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There is similar question on this but I have a specific issue that needs clarification. For the classic example of the ballerina spinning, on extension angular speed decreases, and on retraction angular speed increases because of conservation of angular momentum (no net torque). Lets take the case where angular speed increases due to retraction. Now it also the case rotational KE changes. I am told that work is done by the ballerina in moving her legs/hands inward.

My issue is the last part about the work done by the ballerina. I thought that to change rotational KE we must have torque applied over an angle. Is this wrong? If any kind of nonconservative force acts over a distance/angle then KE, whether it be rotational or translational, will change? I'm confused about how the relationships between torque x angle, force x distance, and, KE rotational and translational.

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  • $\begingroup$ Related: physics.stackexchange.com/questions/184638/… $\endgroup$ – Steeven Apr 18 '18 at 8:50
  • $\begingroup$ The chemical potential energy in the body of the ballerina changes to kinetic energy when the muscles push or pull, burning calories, the ballerina deciding the amount and direction. $\endgroup$ – anna v Apr 18 '18 at 8:59
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Consider the ballerina as the system with no external torques acting on her.

As she brings her arms in the forces that her muscles apply are internal forces.
Those forces do work at the expense of chemical energy and the rotational kinetic energy of the ballerina increases.

The diagram below is looking at the ballerina from above and for clarity I have just one point mass $m$ which the ballerina is going to pull in towards the centre of her rotation $C$. There are many other masses on both sides which make up her two arms but these would be a distraction from my explanation and can be added later.

enter image description here

The force exerted by the ballerina muscles on mass $m$ $\vec F$ goes the centre of rotation and so no torque is exerted on the mass and so its angular momentum stays constant.

The wotk done by the force is $\vec F \cdot d\vec r$ is not zero as there is a component of $d \vec r$ in the same direction as the force and that is where the increase in kinetic energy comes from.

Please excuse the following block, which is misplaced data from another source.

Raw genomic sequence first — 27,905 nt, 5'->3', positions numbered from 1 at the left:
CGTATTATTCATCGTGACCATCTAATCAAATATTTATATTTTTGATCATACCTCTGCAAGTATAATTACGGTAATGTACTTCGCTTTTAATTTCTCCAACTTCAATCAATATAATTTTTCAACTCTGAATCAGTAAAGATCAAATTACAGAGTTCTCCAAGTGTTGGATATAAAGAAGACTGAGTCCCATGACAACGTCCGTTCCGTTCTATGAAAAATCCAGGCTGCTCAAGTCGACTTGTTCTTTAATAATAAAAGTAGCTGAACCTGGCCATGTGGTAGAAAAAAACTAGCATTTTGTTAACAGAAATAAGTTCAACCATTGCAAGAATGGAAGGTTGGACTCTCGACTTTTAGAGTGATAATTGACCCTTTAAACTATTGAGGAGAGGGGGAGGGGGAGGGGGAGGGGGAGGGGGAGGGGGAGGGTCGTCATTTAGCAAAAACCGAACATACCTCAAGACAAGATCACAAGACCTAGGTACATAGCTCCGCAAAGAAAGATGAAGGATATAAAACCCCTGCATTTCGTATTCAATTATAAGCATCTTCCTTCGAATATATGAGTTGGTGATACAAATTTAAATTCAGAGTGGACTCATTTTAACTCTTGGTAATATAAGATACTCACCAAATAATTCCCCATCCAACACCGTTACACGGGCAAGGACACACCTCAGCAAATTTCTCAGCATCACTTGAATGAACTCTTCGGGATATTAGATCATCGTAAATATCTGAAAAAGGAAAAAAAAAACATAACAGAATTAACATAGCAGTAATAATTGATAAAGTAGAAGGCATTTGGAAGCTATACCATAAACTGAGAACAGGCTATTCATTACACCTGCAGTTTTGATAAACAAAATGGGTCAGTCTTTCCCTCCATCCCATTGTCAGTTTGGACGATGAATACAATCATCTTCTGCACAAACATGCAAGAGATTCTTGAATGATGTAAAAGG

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  • $\begingroup$ The force exerted by the ballerina: is that considered external or internal to the system of the ballerina? $\endgroup$ – helios321 Apr 18 '18 at 10:33
  • $\begingroup$ Also any work produced by any force, whether torque or other, can created a change in kinetic energy. Right? $\endgroup$ – helios321 Apr 18 '18 at 10:34
  • $\begingroup$ @helios321 For the ballerina as a system that force $\vec F$ is one of very many internal forces. Work can be done by both forces and torques. $\endgroup$ – Farcher Apr 18 '18 at 11:14
  • $\begingroup$ When extending the arms/legs we decrease KE so negative work is done. What force produced this negative work? $\endgroup$ – helios321 Apr 19 '18 at 6:31
  • $\begingroup$ @helios321 If the mass was not attached to anything it would fly off at a tangent but the muscles in the arm prevents this happening so the muscles are stretched by the mass wanting to move outwards. $\endgroup$ – Farcher Apr 19 '18 at 6:46
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The change in speed of rotation is effected by conservation of angular momentum.

Angular momentum L is (r x m v) where r is the radius vector from the axis of rotation , m is the mass and v the velocity ;

L is a conserved quantity if no net external torque is operating ,

For a ballerina holding a static pose, for each particle making up her body,

the contribution in magnitude to the total angular momentum can be given by

{m(i) v(i) r(i)}.

Thus bringing in her arms or such activities which reduces r(i) for those particles which were earlier spread out.

In order to conserve angular momentum, there is then an increase in the angular velocity.

The rotational kinetic energy must be maintaining its value as the increase in speed is also associated with decrease in moment of inertia as the mass distribution has changed(retracted).

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